The anti-corruption campaigner Anna Hazare ended his 12 day hunger strike on Sunday after the Indian prime minister accepted his demands for a powerful new watchdog to check graft.

Hazare supporters gather in their thousands to celebrate the end of his hunger strike, near the India Gate memorial in New Delhi Photo: AP

By Dean Nelson, New Delhi
10:21PM BST 28 Aug 2011

The veteran Gandhian activist announced his decision in tumultuous scenes at the Ramlila ground close to the walls of Old Delhi where thousands of supporters have gathered each day throughout his fast.

"This is your victory. This is the fruit of your work in the last 13 days … This movement has made it seem possible that we can build a corruption-free India," Mr Hazare told his supporters before being taken to hospital where his condition will monitored.

He launched his fast in protest at a government attempt to exempt the prime minister's office, MPs, and the judiciary from the scrutiny of the new ombudsman.
His India Against Corruption group has been transformed by his fast into a nationwide movement propelled by public anger at a number of bribery and malpractice scandals.

They include the inquiry into the allocation of mobile phone operator licences, the Adarsh housing scandal in Mumbai where apartments built for war heroes and widows were given instead to top generals, and the debacle over contracts for last year's Commonwealth Games.

India's former telecommunications minister, the daughter of the Congress Party's main coalition partner, and the Congress politician in charge of the Games are all now in jail. During his fast four MPs were charged with buying and selling votes to save the Congress government in a 2008 confidence vote.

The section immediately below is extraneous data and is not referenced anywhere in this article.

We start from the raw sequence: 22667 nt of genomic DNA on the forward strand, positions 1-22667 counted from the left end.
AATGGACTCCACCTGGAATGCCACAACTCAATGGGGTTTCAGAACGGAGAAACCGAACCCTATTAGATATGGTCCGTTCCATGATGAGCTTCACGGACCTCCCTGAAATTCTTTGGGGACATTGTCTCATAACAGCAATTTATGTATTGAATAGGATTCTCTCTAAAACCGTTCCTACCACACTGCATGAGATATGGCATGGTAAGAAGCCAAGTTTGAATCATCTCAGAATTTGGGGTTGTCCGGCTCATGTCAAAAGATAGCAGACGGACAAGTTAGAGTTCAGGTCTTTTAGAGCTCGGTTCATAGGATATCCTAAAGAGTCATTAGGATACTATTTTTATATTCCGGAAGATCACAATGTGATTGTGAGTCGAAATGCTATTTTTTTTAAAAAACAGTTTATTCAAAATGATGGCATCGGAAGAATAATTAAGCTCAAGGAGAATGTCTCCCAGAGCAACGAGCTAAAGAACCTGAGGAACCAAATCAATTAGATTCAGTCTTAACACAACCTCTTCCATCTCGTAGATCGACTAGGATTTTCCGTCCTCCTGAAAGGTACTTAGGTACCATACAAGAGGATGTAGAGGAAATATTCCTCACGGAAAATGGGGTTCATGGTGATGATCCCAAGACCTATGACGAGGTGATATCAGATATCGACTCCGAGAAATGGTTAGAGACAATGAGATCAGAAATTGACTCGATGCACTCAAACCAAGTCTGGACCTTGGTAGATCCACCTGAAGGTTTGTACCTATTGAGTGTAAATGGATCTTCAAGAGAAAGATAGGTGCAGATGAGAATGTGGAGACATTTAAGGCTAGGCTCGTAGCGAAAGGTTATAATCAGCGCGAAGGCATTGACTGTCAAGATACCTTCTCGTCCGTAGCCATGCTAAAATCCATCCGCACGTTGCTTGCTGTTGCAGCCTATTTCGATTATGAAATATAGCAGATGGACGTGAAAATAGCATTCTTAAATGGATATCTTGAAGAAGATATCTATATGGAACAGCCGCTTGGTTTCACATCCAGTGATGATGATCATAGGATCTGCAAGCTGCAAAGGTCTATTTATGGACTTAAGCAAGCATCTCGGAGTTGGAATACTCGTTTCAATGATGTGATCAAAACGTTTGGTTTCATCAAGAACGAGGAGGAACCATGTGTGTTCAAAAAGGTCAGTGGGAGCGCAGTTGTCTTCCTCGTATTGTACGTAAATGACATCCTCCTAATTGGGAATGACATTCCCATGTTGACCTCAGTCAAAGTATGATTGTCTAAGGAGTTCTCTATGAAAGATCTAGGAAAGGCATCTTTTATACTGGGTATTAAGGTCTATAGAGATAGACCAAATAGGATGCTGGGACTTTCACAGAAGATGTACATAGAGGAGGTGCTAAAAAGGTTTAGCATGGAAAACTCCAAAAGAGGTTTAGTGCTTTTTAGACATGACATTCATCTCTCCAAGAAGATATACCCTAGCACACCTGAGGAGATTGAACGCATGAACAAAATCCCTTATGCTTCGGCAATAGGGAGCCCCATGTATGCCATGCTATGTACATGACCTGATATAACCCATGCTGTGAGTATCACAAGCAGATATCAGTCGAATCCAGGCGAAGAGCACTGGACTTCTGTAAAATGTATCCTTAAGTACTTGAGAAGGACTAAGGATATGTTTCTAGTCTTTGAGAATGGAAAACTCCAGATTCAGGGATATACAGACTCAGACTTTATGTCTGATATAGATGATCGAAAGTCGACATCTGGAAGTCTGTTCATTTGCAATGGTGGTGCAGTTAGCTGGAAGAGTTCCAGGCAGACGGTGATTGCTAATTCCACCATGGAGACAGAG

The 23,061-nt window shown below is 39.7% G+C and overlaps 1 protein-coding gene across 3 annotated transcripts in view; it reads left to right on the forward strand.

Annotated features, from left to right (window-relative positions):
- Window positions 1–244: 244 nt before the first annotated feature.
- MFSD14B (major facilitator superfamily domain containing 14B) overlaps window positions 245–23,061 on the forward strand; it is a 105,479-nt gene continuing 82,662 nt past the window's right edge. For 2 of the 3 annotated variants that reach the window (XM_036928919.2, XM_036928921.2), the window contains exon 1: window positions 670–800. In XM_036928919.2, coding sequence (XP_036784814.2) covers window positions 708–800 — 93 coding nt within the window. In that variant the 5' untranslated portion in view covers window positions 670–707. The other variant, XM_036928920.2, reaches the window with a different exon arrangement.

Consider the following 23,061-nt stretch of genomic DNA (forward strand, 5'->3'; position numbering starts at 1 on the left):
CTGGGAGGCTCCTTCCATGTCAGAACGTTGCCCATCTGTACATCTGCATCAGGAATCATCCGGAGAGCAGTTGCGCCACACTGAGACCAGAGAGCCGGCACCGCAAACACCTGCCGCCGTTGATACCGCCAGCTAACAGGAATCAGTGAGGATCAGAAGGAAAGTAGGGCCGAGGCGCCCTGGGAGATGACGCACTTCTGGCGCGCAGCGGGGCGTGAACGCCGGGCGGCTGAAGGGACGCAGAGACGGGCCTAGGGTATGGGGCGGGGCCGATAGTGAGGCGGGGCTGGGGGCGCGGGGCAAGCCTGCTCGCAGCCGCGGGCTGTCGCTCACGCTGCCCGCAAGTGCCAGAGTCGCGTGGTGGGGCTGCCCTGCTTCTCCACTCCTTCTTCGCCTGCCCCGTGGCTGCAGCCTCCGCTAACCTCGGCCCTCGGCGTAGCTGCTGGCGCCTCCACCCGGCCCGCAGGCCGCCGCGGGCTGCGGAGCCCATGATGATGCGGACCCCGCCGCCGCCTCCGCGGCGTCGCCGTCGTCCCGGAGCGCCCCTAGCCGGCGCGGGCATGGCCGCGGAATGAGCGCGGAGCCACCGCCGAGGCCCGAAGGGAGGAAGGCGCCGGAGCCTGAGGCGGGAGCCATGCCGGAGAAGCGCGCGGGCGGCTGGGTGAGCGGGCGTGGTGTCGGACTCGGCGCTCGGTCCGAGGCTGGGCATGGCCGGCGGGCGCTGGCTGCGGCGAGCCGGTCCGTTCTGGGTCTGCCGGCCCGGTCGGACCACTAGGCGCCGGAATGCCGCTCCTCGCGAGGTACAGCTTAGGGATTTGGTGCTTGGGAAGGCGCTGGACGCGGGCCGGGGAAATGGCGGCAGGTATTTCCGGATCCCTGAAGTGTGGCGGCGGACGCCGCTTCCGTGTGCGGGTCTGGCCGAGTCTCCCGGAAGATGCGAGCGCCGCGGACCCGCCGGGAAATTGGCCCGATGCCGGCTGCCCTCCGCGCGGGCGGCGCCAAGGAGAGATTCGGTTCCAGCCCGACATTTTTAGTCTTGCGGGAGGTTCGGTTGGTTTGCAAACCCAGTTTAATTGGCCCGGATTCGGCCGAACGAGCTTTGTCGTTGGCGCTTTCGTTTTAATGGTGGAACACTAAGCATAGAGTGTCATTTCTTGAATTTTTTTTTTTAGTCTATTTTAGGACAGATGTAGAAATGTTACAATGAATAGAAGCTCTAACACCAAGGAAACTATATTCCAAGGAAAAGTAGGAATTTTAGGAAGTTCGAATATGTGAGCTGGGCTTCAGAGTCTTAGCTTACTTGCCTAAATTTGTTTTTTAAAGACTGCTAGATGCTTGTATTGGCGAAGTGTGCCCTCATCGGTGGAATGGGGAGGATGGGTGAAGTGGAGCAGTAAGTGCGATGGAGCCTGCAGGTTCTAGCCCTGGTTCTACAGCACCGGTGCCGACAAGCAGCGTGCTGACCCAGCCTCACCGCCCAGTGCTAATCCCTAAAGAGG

Mr Hazare had been arrested and held in Delhi's Tihar Jail when he first tried to launch his protest earlier this month, but was released the following day after demonstrations throughout the country.

As his condition began to deteriorate last week – he had lost six kilograms and was suffering kidney problems – support grew throughout the country, and alarm spread throughout the government. Negotiations to end his hunger strike intensified on Thursday culminating in a parliamentary debate on Saturday.

Mr Hazare indicated he would end his hunger strike on Sunday after the parliament agreed to also bring the lower ranks of the bureaucracy under the new ombudsman, establish new watchdogs for every state government, and issue a new citizen's charter to set standards for public services. It is understood, the government has accepted the prime minister's office, MPs and judges will be monitored by the new watchdog, but no undertakings have been put in writing.

The fast officially ended on Sunday morning when two girls, one an 'untouchable' Dalit and the other a Muslim, brought him coconut water mixed with honey.

Mr Hazare conceded however that the government's concessions amounted to a "half-victory" and that the final shape of the Jan Lokpal bill which will create the new watchdog will be decided by the Indian parliament. His hunger strike, he said, had been suspended pending a 'full victory,' rather than abandoned.

The BJP opposition leader Sushma Swaraj said welcomed the concessions and the end of the hunger strike. "History has given us an opportunity, we should not miss it," she said.